This is an unusual event, occurring at maximum in about 5% of cases. The risk of transmission seems to be related to the titre of virus in the mother. If the titre is greater than 106 transmission occurs at a rate of 36%. If the titre is less than 106 transmission does not occur. Maternal-infant transmission of anti-HCV anti-bodies occurs regularly, because of transplacental transfer. However, these antibodies usually disappear before one year of age.
It is probably not worth testing young children of anti-HCV-positive mothers, because there is no consensus about treatment of very young children, or even of older children.
What is Sporadic Transmission?
The second largest group of individuals infected with hepatitis C (in some populations, the largest group) are those who have acquired hepatitis C by so-called sporadic or inapparent transmission. Poor socio-economic circumstances are associated with an increased prevalence of HCV. Among this group are those who have used IV drugs, or have been imprisoned. However, in many others no risk factor can be identified, other than poor socio-economic conditions. Possible routes of transmission include sharing of personal hygiene items, such as razors and toothbrushes, and transmission between young children via impetigo or scabies.
Although in epidemiological studies the sporadic infection group is large, with close questioning, identifiable risk factors can be found in more than 80% of patients.
Who is at Risk for HCV?
Major risk groups include those who have had a transfusion, or IVDU, including all those who used IV drugs 20 and 30 years ago.
Dialysis patients comprise another high-risk group. Spouses of hepatitis C carriers should also be screened, as they are at risk, albeit at low risk. Individuals with a history of multiple sexual partners, or a history of a sexually transmitted disease are at risk. In particular, the sexual partners of IV drug users are at risk. Individuals who have spent time in prison are also at risk. Patients with other parenterally transmitted diseases, such as HIV or hepatitis B should be tested for HCV, however, this does not apply to those who acquired hepatitis B in childhood (e.g., South East Asians).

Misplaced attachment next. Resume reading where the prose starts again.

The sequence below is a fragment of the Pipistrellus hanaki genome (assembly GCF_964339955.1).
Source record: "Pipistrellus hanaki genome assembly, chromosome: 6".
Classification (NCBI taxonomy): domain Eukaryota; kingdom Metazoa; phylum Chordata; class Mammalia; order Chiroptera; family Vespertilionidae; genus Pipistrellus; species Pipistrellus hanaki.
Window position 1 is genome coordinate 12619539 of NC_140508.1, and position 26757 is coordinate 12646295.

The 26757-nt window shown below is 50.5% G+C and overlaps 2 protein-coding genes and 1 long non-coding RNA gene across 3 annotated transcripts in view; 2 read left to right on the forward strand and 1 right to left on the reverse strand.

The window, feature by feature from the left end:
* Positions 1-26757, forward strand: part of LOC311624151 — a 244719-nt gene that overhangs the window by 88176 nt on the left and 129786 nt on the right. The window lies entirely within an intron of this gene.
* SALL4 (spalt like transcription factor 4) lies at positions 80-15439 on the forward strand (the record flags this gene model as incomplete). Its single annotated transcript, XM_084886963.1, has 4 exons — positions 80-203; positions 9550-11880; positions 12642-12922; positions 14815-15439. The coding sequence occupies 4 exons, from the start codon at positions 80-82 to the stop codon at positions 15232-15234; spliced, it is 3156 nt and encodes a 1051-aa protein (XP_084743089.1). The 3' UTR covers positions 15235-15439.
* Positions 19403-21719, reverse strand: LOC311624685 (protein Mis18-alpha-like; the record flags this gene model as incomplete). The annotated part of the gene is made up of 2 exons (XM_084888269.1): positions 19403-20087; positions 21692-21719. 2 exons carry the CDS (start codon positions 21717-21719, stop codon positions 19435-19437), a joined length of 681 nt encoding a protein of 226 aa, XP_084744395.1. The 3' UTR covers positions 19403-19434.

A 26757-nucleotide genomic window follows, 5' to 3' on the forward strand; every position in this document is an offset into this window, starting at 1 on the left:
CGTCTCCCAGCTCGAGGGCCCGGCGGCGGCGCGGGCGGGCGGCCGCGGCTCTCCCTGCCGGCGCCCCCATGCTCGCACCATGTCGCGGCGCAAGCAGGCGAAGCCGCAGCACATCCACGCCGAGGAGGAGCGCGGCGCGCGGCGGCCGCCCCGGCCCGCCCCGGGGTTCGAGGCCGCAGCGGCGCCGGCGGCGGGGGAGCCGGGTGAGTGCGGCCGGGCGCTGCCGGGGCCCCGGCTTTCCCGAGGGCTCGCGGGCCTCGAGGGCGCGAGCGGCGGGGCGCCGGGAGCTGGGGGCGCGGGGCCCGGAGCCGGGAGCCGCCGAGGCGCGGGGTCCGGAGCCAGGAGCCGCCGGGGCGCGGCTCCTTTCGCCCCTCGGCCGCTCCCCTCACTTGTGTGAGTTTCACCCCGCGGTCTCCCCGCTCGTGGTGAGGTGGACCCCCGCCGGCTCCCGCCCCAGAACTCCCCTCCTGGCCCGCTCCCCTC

When the epidemiology of HIV became apparent, physicians began to ask their patients about their sexual and IVDU activity. This line of questions is now also necessary with hepatitis C. However, in addition to recent drug use (e.g. within the HIV era), we also need to know about IV drug use 20 and more years ago. We need to ask our patients whether they have ever been imprisoned. Such questioning may be difficult to do, and may be awkward for the patient, but it is necessary to try to determine how the patient became infected, and to assess the duration of the infection. These answers are critical from a public health perspective as well as for the management of the patient, and for our understanding of the epidemiology and transmission of this disease.
Thus in practice, all patients at risk for hepatitis C should be offered screening (with pre- and post-test counselling. Testing should also be offered to the spouses or other sexual partners of index cases. Patients with cirrhosis of unknown etiology, patients with hepatocellular carcinoma, as well as patients with other diseases associated with pepatitis C, such as glomerulonephritis, porphyria cutanea tarda, or cryoglobulinemia also should be tested for hepatitis C. It is probably wiser, when in doubt, to test, rather than not to test.